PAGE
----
Deutschhaus Mainz
The Deutschhaus or Deutschordenskommende ( German for " Commandry of the Teutonic Knights") is the seat of the Rhineland-Palatinate Landtag in Mainz, Germany.

The baroque palace was built from 1729-1740 for Franz Ludwig von Pfalz-Neuburg, Prince-elector and Archbishop of Mainz 1729-1732. Since he was at the same time Hochmeister of the Teutonic Knights, he built the Deutschhaus as his second residence for representative purposes in his duties as Hochmeister in the immediate neighborhood of the Electoral Palace, his other residence. The building was constructed by Anselm Franz Freiherr von Ritter zu Groenesteyn in a style influenced by French Baroque architecture. It consists of a main building and two pavilions around a central court. One of the pavilions contained a chapel with frescoes by Christoph Thomas Scheffler. Due to the Hochmeister's death in 1732, the building was never used for its intended function as Hochmeister's residence. In the times of French occupation leading to the establishment of the Republic of Mainz, it became the seat of the Rhenish-German National Convention. This earliest democratically elected parliament in Germany first met on March 17, 1793 in the Deutschhaus. On the next day, the Convention declared Mainz and all of the territory between Landau and Bingen to be an independent state based on the principles of liberty and egality, and the Convention's president Andreas Joseph Hofmann proclaimed the Rhenish-German Free State ( Rheinisch-Deutscher Freistaat) from the balcony of the Deutschhaus. After this period had ended with the French capitulation after the Siege of Mainz on July 23, 1793, the building was used by Archduke Charles, Duke of Teschen until the territory was ceded to France again in the Treaty of Campo Formio, and the Deutschhaus became the administrative seat of the French département Mont-Tonnerre. It was used as a palace by Napoleon during all of his 9 stays in Mainz, who planned to double the size of the building and use it as an imperial residence, as Mayence was intended to become one of the bonnes villes de l'Empire, the 36 most important cities of France. In the aftermath of the Napoleonic Wars, the building was used by the Dukes of Hesse-Darmstadt, who obtained the territory of Mainz after the Congress of Vienna. In 1870, the building served as the headquarters of the Prussian army in the early stages of the Franco-Prussian War. During World War II, the building was heavily damaged, especially in the air raid of February 27, 1945, which destroyed most of the city. Of the Deutschhaus, only the exterior walls remained. Reconstruction started after the Rhineland-Palatinate Landtag decided to move from Koblenz to Mainz on May 28, 1950. It was completed in 1951, and the new building was used for the first time for the constituting session of the newly elected Landtag on May 18, 1951. It has been used as plenary building of the Landtag ever since. As the Deutschhaus has only very limited office space for the members of parliament, a new office building for them was constructed in 1999.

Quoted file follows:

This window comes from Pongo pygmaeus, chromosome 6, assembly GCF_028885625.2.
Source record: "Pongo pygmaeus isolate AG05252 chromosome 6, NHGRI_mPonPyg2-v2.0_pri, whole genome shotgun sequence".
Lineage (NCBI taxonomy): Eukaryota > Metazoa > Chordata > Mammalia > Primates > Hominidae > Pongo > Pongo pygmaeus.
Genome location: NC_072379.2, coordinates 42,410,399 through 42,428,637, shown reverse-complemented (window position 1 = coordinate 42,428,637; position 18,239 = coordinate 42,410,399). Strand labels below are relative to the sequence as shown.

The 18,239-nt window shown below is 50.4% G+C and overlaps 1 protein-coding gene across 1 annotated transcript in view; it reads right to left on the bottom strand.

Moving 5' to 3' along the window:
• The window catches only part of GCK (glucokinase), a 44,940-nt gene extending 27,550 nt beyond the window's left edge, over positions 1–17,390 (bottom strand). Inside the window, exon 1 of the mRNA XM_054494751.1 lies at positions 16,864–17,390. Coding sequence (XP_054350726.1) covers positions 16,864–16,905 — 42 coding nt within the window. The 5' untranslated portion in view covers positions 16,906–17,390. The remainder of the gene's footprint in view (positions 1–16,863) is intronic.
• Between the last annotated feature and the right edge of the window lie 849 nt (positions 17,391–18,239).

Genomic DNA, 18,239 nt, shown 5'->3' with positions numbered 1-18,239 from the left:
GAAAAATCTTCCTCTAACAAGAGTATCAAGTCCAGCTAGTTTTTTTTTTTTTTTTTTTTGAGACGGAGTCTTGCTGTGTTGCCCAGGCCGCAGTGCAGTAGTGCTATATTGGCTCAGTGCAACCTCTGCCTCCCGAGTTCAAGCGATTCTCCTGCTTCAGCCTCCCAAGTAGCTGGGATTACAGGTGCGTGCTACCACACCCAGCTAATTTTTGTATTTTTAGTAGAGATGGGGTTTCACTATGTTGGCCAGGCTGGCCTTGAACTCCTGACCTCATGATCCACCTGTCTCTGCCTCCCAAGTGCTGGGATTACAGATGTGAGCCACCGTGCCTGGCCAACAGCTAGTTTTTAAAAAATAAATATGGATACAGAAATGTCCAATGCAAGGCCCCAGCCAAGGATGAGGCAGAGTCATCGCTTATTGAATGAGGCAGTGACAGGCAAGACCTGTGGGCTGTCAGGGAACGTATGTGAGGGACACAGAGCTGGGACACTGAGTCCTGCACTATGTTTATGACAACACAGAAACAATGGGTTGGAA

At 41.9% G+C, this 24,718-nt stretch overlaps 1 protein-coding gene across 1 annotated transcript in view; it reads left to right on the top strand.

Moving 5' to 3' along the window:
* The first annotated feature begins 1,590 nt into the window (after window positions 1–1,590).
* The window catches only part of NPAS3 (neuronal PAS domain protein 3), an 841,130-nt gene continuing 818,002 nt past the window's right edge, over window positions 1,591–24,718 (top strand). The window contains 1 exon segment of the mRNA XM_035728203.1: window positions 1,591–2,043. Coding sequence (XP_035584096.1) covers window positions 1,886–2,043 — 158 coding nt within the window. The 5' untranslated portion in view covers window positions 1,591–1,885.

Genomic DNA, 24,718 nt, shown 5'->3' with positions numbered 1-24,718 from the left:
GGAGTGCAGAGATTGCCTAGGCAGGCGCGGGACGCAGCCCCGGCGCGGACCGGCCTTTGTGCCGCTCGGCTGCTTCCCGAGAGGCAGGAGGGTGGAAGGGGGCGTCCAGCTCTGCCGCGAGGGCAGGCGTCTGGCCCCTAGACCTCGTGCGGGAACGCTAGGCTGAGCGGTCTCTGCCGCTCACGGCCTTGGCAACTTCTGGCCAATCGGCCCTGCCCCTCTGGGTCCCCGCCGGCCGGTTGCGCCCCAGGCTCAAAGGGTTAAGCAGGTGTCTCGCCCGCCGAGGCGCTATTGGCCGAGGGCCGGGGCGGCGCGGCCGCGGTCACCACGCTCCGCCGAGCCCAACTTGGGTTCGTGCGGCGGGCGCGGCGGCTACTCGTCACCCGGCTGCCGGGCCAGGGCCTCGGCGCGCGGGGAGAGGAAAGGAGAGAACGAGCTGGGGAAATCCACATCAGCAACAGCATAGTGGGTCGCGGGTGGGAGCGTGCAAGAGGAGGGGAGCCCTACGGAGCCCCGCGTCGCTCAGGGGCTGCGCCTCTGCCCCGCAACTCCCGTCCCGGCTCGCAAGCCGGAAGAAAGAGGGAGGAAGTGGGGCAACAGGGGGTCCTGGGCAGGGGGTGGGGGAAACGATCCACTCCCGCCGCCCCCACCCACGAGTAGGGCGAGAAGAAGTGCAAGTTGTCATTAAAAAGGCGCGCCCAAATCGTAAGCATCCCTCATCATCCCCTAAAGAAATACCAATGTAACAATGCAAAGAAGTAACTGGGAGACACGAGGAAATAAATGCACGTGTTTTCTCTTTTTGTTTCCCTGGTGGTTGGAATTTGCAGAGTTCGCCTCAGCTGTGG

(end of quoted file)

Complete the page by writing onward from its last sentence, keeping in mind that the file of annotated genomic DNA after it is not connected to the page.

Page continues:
This article incorporates text translated from the corresponding German Wikipedia article as of July 6, 2006. The following additional sources were used:
  • (German) History of the Deutschhaus at the Rhineland-Palatinate Landtag website
  • (German) Das Deutschhaus 1945-1951 PDF, published by the Rhineland-Palatinate Landtag, includes many pictures of destruction and reconstruction
  • (German) Parliamentary office building
  • (German) Frankreich und Mainz PDF (250 KiB), in: Blätter zum Land 3/2001, published by the Landeszentrale für politische Bildung Rheinland-Pfalz